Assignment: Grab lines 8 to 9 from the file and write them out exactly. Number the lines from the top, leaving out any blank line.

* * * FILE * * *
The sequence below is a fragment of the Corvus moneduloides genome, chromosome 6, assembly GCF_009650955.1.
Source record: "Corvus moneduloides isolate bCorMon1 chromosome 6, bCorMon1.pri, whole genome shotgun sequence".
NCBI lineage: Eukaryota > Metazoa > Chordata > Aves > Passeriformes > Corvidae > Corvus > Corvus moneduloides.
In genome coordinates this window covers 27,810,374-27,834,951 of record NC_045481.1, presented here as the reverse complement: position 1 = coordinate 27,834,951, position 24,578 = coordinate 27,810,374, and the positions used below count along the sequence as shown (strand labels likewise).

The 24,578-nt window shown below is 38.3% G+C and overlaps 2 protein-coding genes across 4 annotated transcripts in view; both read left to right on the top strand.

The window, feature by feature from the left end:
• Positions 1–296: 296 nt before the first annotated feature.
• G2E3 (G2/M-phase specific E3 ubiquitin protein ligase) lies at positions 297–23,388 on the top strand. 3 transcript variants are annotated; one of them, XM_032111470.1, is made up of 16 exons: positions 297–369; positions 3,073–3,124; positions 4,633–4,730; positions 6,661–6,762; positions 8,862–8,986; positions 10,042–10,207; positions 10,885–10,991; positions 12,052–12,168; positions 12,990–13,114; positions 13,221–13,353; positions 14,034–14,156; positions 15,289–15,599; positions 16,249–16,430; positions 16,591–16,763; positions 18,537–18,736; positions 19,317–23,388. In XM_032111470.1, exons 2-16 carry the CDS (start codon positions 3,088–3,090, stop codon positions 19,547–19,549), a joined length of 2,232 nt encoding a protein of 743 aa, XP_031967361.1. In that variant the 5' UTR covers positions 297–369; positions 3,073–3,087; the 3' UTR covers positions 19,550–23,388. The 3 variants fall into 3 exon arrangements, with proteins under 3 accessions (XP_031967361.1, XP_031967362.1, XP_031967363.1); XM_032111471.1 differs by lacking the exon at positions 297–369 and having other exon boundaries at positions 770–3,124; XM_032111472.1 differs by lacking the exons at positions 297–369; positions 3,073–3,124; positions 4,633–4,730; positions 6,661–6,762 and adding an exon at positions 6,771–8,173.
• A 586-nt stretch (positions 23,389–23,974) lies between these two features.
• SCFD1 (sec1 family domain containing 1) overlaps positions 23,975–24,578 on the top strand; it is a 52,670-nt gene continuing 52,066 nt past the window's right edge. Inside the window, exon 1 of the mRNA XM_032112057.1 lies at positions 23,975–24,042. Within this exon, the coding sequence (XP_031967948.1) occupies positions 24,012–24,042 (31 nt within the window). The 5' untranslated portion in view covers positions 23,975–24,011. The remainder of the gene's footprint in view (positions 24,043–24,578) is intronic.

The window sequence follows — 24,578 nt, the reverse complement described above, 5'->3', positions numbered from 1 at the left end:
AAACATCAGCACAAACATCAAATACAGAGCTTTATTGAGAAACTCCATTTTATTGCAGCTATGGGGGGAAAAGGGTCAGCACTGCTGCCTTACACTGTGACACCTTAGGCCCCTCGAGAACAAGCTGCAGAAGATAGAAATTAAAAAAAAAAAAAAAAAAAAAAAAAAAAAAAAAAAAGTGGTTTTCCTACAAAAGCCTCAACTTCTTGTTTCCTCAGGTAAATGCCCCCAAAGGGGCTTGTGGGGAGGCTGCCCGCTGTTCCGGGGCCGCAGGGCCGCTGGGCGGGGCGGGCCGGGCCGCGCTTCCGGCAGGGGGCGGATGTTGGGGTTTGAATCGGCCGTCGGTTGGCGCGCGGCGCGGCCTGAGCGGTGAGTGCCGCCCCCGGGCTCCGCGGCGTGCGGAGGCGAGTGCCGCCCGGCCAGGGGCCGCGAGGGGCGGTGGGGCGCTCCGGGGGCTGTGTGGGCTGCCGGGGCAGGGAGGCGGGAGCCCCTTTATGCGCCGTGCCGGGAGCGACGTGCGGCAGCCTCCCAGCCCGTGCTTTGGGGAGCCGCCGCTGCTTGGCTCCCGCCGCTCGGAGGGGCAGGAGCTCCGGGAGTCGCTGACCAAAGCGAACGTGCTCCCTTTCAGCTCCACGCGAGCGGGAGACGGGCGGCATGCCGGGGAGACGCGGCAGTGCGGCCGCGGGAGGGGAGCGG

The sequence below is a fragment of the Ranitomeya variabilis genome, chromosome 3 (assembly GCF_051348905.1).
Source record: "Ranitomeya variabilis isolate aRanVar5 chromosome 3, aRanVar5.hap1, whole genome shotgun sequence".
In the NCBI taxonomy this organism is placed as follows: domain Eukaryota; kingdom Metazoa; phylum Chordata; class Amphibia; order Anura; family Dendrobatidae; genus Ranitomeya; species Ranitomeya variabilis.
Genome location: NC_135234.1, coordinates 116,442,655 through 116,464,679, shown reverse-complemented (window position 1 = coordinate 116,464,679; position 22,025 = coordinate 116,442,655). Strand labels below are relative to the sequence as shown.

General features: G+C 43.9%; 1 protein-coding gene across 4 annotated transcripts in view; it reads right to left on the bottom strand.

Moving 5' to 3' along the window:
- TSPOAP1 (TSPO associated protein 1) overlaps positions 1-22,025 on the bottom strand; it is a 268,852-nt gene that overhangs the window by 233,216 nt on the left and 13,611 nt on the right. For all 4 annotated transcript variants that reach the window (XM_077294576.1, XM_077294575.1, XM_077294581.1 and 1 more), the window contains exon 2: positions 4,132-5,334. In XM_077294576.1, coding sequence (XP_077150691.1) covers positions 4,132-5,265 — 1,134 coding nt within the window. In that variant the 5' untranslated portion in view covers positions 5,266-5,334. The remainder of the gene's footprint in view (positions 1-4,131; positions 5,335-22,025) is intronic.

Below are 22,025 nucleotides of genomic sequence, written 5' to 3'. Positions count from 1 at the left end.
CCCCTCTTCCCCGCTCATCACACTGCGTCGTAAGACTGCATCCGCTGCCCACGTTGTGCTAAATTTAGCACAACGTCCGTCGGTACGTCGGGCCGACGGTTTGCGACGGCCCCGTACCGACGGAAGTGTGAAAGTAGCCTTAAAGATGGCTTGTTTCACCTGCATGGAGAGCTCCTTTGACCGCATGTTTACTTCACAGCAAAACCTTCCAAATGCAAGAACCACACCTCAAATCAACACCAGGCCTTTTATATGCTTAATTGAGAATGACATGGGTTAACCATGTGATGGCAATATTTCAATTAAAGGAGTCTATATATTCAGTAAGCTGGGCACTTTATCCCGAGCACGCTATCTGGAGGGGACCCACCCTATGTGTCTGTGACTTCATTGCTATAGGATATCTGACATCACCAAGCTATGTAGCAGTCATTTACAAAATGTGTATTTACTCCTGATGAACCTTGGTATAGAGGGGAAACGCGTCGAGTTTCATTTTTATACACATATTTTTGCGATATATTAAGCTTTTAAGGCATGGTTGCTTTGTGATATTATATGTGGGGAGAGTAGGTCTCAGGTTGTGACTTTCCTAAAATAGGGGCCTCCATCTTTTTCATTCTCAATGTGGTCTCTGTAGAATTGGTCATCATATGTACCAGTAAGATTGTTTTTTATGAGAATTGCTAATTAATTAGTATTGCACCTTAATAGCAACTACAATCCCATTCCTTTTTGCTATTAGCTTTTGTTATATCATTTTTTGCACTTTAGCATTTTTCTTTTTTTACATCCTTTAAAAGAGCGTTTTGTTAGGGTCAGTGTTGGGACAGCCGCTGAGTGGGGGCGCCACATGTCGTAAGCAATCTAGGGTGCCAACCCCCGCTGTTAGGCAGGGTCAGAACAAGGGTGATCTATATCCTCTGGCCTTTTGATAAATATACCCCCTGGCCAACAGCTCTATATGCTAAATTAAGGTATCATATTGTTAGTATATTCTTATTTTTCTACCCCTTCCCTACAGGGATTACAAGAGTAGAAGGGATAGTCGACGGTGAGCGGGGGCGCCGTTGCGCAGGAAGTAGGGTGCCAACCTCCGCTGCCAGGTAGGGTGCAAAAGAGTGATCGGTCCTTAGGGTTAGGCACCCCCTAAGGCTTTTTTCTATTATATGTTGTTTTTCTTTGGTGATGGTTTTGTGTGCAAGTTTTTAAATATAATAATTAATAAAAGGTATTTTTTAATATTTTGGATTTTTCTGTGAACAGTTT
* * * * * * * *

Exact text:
• G2E3 (G2/M-phase specific E3 ubiquitin protein ligase) lies at positions 297–23,388 on the top strand. 3 transcript variants are annotated; one of them, XM_032111470.1, is made up of 16 exons: positions 297–369; positions 3,073–3,124; positions 4,633–4,730; positions 6,661–6,762; positions 8,862–8,986; positions 10,042–10,207; positions 10,885–10,991; positions 12,052–12,168; positions 12,990–13,114; positions 13,221–13,353; positions 14,034–14,156; positions 15,289–15,599; positions 16,249–16,430; positions 16,591–16,763; positions 18,537–18,736; positions 19,317–23,388. In XM_032111470.1, exons 2-16 carry the CDS (start codon positions 3,088–3,090, stop codon positions 19,547–19,549), a joined length of 2,232 nt encoding a protein of 743 aa, XP_031967361.1. In that variant the 5' UTR covers positions 297–369; positions 3,073–3,087; the 3' UTR covers positions 19,550–23,388. The 3 variants fall into 3 exon arrangements, with proteins under 3 accessions (XP_031967361.1, XP_031967362.1, XP_031967363.1); XM_032111471.1 differs by lacking the exon at positions 297–369 and having other exon boundaries at positions 770–3,124; XM_032111472.1 differs by lacking the exons at positions 297–369; positions 3,073–3,124; positions 4,633–4,730; positions 6,661–6,762 and adding an exon at positions 6,771–8,173.
• A 586-nt stretch (positions 23,389–23,974) lies between these two features.